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“We need a workforce of knowledgeable, skilled people who will advance tomorrow’s technologies within the energy sector,” says Doug Bailey, who along with his wife, Sara, recently made a gift to the MIT Energy Initiative to support graduate fellowships in the Department of Mechanical Engineering.

“The world needs human ingenuity to achieve the goal of global energy security through sources and processes that are economically and environmentally responsible,” says Bailey. He adds that the gift will provide support for students interested in innovations to improve the use and production of fossil fuels.

“There are many deserving places one can support, but you have to follow your heart,” he says. “I chose MIT because of what it did for me and what I believe it can do for others.”

Bailey, a member of the MIT Class of 1972, earned BS, MS, and engineer degrees, all in mechanical engineering. After working as an engineer with Foster-Miller, he earned an MBA from Harvard in 1978. He subsequently joined Corning, where he worked in manufacturing and marketing. Now Bailey is president and CEO of American Bailey Corporation, a private-equity firm that he cofounded in Stamford, CT, in 1984 with his father, also a mechanical engineer. He is also deputy chairman of Fuel Tech, a public company that focuses on cost-­effective and environmentally sustainable energy technologies.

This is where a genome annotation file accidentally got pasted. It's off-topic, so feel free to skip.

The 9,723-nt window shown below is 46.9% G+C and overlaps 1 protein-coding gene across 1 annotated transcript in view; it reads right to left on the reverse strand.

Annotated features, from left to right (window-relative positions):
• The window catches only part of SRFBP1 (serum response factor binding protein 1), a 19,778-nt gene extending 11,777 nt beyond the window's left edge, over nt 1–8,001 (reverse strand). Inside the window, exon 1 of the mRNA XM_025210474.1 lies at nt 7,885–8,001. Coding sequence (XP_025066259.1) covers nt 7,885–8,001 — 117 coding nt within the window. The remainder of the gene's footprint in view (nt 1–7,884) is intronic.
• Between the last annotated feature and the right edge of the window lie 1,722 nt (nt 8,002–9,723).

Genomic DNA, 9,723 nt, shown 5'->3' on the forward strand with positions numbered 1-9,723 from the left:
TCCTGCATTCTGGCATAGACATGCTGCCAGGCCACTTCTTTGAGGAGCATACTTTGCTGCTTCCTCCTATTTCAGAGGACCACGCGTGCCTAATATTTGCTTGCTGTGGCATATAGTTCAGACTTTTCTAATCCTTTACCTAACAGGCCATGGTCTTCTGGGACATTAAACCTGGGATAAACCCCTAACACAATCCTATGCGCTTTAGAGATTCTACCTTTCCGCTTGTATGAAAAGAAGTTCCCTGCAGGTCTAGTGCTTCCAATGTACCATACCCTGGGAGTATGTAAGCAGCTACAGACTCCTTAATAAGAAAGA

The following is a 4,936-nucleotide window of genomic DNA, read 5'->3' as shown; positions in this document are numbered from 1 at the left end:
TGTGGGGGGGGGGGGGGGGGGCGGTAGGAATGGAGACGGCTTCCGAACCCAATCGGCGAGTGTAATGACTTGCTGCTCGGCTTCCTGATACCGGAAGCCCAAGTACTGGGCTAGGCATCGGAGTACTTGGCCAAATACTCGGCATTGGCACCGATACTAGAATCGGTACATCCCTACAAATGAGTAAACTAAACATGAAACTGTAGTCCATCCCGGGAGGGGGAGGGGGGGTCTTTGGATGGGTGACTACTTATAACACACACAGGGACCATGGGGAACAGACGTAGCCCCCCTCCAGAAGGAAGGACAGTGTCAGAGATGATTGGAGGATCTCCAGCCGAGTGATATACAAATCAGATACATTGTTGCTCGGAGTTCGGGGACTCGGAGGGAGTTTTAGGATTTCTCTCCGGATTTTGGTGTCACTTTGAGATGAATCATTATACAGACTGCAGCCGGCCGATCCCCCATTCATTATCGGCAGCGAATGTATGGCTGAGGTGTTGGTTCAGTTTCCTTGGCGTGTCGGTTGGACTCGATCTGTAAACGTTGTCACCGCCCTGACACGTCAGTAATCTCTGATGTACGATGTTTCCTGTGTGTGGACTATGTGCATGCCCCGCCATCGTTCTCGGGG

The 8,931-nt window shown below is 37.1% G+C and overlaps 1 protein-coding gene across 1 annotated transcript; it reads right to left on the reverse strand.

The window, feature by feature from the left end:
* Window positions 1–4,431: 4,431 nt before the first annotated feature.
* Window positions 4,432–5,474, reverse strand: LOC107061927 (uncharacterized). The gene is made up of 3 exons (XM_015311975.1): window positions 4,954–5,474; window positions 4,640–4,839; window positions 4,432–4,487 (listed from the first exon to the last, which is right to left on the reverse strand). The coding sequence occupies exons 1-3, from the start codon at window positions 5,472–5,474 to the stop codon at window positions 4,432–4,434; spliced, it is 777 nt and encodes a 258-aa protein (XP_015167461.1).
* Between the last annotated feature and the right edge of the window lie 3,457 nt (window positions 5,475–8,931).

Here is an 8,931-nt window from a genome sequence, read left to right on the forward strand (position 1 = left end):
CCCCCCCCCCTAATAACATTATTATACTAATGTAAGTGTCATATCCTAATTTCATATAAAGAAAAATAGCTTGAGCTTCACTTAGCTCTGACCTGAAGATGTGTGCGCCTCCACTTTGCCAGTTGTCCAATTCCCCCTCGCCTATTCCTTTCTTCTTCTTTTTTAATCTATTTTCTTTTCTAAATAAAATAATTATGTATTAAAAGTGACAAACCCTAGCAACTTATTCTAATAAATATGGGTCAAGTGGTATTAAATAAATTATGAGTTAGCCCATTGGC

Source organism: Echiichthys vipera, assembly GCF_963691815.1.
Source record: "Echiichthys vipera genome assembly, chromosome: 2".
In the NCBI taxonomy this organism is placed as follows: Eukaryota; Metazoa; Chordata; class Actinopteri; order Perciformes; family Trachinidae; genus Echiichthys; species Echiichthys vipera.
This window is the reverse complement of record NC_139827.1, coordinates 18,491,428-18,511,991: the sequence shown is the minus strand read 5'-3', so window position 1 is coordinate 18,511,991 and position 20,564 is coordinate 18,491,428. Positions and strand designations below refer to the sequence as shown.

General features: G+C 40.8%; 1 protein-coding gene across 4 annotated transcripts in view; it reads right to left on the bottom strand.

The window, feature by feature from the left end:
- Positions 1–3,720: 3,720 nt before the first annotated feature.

For fun, Doug and Sara take ballroom dance lessons and participate in professional/amateur dancesport competitions in various cities.

In honor of Bailey’s 35th reunion, the couple provided matching funds to gifts made by members of the Class of 1972. They also added to the Douglas G. and Sara G. Bailey UROP Fund, which champions the program that pairs faculty and students in research partnerships.

“I believe that education offers the greatest return on any investment that one can make. If you ask yourself what brought you success, in large part it has to be your education,” he says. “So what better way to give back than to support the same institution that gave you that opportunity?”

For giving information, contact Stuart Krantz:
617-253-5905; skrantz@mit.edu.
Or visit giving.mit.edu

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Credit: Ed Quinn

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